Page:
April is sexual awareness month. While many organizations are doing a great job, raising sexual assault awareness is a lifetime commitment. In America, every 98 seconds someone is sexually assaulted. What’s even more shocking, is that there is a myriad of troublesome statistics about sexual assault. According to RAINN.org (Rape, Abuse & Incest National Network),
- 1 out of every 6 women has been the victim of attempted /completed rape
- 1 out of every 10 rape victims are male
- 9 out of every 10 rape victims are female
- Most sexual assaults occur at or near the victim’s home
It’s no secret that sexual violence is a serious problem that must be stopped.
The negative impact sexual assault has on a victim’s life is disheartening. While every case is different, most victims of sexual assault experience the following:
- Symptoms of PTSD 2weeks to 9 months after the assault
- 13% attempt suicide
- They are 10x more likely to use major drugs than the public
- They are more likely to have strained relationships with their family, peers, or loved ones.
The best way to stop sexual violence is to prevent it from happening in the 1st place. However, most prevention programs focus on how “victims” can reduce their risk by education, awareness, and self-defense. While other programs focus on the perpetrator to change their behavior or reduce their risk of sexually assaulting someone. However, according to CDC.GOV, only 3 programs that focus on preventing sexual violence perpetration have been effective. These programs include:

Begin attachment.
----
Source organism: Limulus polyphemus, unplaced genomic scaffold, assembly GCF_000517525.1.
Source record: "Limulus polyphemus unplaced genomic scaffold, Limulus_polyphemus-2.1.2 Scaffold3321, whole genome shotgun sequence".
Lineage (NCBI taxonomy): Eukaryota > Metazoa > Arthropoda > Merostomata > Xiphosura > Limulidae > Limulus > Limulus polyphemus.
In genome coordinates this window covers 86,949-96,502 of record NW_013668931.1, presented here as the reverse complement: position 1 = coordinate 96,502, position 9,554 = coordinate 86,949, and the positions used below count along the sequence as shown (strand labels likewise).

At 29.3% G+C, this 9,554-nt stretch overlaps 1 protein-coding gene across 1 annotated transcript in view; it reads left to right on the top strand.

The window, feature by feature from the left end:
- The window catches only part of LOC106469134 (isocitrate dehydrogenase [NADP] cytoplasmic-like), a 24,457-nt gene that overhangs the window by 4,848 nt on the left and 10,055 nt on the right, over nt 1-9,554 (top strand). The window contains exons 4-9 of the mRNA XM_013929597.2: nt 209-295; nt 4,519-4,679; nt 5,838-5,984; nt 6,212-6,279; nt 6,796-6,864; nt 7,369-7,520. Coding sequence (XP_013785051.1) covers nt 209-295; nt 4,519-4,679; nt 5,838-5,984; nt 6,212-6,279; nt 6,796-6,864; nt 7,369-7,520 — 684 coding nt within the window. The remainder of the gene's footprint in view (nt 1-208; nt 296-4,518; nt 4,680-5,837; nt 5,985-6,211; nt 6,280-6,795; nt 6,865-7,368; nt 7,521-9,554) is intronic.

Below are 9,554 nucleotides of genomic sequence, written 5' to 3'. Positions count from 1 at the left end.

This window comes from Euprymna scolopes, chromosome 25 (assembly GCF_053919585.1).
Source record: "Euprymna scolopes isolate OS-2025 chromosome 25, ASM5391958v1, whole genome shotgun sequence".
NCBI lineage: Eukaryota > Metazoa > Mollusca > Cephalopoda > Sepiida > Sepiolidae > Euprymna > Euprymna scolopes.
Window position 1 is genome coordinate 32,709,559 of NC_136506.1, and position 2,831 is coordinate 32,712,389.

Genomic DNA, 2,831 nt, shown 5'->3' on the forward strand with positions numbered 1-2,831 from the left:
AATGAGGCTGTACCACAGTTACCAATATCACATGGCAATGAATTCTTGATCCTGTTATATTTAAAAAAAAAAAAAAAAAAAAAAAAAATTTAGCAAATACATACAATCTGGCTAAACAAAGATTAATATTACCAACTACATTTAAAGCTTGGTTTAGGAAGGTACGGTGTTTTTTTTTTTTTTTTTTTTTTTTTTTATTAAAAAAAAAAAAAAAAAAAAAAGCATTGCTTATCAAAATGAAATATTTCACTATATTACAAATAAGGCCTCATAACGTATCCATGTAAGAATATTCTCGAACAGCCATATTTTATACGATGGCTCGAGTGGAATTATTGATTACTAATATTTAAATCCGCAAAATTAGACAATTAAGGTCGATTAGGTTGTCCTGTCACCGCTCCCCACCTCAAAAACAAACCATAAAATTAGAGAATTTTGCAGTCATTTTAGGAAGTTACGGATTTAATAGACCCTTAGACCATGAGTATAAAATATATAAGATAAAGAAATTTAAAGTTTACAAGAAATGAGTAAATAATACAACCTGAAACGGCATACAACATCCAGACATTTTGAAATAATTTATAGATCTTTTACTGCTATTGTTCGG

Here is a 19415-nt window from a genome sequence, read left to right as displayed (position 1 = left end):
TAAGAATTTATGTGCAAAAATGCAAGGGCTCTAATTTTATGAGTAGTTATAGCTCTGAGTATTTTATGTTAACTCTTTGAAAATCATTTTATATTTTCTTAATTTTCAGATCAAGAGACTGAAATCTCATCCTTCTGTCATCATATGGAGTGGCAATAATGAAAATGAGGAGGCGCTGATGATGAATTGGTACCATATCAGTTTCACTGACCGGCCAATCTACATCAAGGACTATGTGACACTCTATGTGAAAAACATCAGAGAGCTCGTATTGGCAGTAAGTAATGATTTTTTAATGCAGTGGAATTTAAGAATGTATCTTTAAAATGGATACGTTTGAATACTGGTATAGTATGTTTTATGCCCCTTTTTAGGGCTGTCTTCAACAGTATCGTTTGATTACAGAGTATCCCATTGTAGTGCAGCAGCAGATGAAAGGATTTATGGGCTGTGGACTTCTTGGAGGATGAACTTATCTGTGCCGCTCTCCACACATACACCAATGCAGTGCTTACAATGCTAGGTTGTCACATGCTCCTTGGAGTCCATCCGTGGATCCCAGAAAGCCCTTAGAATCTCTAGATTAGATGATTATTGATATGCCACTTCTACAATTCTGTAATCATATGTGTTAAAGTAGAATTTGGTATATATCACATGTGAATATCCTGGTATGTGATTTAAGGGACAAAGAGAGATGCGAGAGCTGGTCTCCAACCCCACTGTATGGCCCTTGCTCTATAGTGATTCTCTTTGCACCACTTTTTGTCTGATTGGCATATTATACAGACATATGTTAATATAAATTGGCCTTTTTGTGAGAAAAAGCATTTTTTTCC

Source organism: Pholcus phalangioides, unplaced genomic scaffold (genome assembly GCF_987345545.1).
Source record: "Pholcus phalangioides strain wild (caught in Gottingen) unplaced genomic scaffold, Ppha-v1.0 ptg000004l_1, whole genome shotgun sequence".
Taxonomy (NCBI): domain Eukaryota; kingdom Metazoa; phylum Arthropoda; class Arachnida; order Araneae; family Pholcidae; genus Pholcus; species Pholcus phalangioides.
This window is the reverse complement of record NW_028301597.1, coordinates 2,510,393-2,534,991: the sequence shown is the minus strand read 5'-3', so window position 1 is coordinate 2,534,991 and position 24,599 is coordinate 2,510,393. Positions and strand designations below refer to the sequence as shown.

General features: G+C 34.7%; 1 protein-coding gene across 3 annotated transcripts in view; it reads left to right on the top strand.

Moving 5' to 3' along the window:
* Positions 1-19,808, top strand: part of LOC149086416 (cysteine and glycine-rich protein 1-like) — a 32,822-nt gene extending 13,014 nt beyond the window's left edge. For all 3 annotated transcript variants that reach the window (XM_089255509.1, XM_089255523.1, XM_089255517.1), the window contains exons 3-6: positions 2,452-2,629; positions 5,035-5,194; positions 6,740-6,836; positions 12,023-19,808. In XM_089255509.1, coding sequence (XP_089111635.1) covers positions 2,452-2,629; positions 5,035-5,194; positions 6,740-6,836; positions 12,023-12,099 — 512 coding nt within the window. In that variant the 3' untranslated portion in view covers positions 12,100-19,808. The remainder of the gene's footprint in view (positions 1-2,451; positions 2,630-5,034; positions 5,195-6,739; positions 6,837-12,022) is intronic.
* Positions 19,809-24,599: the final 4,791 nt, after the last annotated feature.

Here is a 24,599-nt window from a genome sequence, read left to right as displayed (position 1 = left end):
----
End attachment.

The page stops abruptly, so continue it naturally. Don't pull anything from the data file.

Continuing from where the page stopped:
Safedates– Designed to prevent emotional, physical and sexual abuse in relationships
Shifting Boundaries– Focuses on reducing dating violence and sexual harassment
RealConsent—Preventing sexually violent behavior towards women
Sexual assault can happen at anywhere and anytime. Unfortunately, it can happen with the people we trust the most. That’s why it may seem difficult to prevent sexual assault, however, there’s hope. With the right tools, knowledge, and education, we all can work towards ways to prevent sexual assault.
While your community may not have comprehensive training programs to provide education for sexual assault prevention, there are still steps you can take as an individual to help prevent sexual assault.
Educate– Education goes a long way. Did you know approximately 90 % of sexual assault attacks is by a trusted friend, family member or even a spouse. If you have children, educate both boys and girls on what it means to respect someone’s personal space.
Be aware- We live in a fast-paced society where your life can change in the blink of an eye. Whether you are going for a morning run or a daily cup of coffee, be aware of your surroundings. Not only should you look for emergency exits or alternative routes, you should also look for any suspicious activity in your area. If you notice anything out of the ordinary, notify your local law enforcement right away
Be an active bystander– If you see a situation about to escalate, safely intervene and get you and whoever is in need to safety quickly.
Be involved in your community– When you become involved in community events, you are more likely to have information that can help save your life. For example, you may have a local neighborhood watch group that informs you of potential threats in your area. Or your community may have a list of registered sex offenders that may live/dwell in your neighborhood and surrounding areas.
Training- While most sexual assault prevention programs focus on victim safety, there are a few that focus on perpetrator prevention. That’s why it’s imperative to either implement or enroll in a comprehensive training program that teaches individuals skills to prevent sexual assault from happening.
When it comes to preventing sexual assault, we can all do our part. Whether you are helping a friend, implementing a training program, or being an active By Stander, your help goes along way. What are some other ways you feel sexual assault can be prevented? Post your comments in the comment box below.
If you are someone you love need help, you can call the National Sexual Assault Hotline at 1-800-656-4673.
Photo Courtesy of http://freedigitalphotos.net